May 19, 2021

NIH early career reviewer program, scientist recommendations

NIH will hold a Q & A panel on May 24 from 12-12:45 EDT

The Hispanic Association of Colleges and Universities (HACU) is providing information released by the National Institutes of Health (NIH) regarding the Early Career Reviewer Program and its need for recommendations for scientists to be reviewers.

The Center for Scientific Review (CSR) is the portal for NIH grant applications and their review for scientific merit and organizes the peer review groups or study sections that evaluate the majority (70%) of the research grant applications sent to NIH. CSR recruits over 17,000 external experts to review the applications in its study sections, which often meet three times during the year. The CSR is seeking to diversify and broaden the pool of scientific reviewers through the following two opportunities.

The Early Career Reviewer (ECR) Program:

The ECR program aims to help early career scientists, especially unrepresented minority scientists, become more competitive as grant applicants through first-hand experience with peer review and to enrich and diversify CSR’s pool of trained reviewers.

  1. Work side-by-side with some of the most accomplished researchers in your field to help NIH identify the most promising grant applications
  2. Improve your own grant writing skills by getting an insider’s view of how grant applications are evaluated
  3. Develop research-evaluation and critique-writing skills.

The application requirements are the following:

  • Less than one year of experience in an independent position
  • Open to assistant professors and those of a similar rank
  • Have submitted a grant application to the NIH and received the summary statement
  • One research publication as first, last, or corresponding author since your PhD/MD and at least one research publication as first, last, or corresponding author in the last two years
  • Have not held R01 or equivalent NIH funding and have not served as an NIH reviewer

Apply here:

The NIH will hold a Q & A panel on May 24 from 12-12:45 EDT with three scientists who recently served as ECRs and with two scientific review officers (SRO).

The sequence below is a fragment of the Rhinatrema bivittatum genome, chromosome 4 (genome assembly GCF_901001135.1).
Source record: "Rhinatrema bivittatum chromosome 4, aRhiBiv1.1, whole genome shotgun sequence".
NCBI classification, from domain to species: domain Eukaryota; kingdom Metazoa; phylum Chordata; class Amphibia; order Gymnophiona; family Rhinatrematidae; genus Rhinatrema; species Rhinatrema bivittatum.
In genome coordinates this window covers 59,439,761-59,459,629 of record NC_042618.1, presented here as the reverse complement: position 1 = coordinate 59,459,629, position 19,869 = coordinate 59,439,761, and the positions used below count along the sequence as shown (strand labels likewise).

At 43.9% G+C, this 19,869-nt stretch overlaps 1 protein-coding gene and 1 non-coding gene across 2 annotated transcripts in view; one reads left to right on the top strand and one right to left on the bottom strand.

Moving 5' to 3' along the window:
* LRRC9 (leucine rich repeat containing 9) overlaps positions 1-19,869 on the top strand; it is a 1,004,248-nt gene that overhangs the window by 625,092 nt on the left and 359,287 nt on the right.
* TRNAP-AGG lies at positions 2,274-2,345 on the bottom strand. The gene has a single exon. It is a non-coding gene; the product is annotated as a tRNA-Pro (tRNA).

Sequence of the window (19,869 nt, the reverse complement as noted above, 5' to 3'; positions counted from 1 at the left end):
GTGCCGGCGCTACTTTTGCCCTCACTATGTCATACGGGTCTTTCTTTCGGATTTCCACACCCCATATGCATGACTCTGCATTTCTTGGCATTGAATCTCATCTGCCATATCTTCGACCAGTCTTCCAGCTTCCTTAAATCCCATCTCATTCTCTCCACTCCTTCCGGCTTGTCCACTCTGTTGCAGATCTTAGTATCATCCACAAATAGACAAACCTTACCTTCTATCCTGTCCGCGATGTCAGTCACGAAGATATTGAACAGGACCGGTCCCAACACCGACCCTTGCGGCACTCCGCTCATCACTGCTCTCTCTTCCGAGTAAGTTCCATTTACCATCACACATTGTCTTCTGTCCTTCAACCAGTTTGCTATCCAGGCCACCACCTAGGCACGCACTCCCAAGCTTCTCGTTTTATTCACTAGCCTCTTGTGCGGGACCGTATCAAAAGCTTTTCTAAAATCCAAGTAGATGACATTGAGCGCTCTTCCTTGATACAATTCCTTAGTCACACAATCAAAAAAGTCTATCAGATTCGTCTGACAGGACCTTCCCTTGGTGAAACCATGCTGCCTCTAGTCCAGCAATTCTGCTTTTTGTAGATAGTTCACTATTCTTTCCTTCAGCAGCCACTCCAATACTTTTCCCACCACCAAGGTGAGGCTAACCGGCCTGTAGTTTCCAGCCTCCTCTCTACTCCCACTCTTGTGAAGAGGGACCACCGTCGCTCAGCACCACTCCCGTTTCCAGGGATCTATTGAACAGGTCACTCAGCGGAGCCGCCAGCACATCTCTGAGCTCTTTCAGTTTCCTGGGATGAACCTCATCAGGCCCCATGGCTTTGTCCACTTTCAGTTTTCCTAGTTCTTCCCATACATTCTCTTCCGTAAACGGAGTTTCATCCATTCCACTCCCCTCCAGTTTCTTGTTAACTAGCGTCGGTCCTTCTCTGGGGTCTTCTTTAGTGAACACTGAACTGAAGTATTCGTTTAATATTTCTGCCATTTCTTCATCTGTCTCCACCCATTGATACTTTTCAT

Register at:

Questions in advance appreciated:

Note: The panel can accommodate the first 1000 people who join the webinar on the 24th.

If you attempt to join on the 24th and the meeting is full, please use this link instead: All questions entered into the Q & A during the webinar will be answered, either during the webinar or answers will be posted with the recording. Questions can be directed to Kristin Kramer via email at

Recommendations of Reviewers:

The NIH-CSR needs recommendations for productive scientists who have active research programs and who are from diverse backgrounds and career stages – e.g. assistant, associate, and full professors. The NIH depends on the willingness of scientists to serve on our review groups to provide fair, high quality scientific peer reviews. The scientific peer review process benefits greatly when the study section reviewers bring not only strong scientific qualifications and expertise, but also a broad range of backgrounds and varying scientific perspectives. Bringing new viewpoints into the process replenishes and refreshes the study section, thereby enhancing the quality of its output.

Questions and recommendations can be directed to Kristin Kramer via email at

HACU Member Advisories are a service of the Hispanic Association of Colleges and Universities (HACU)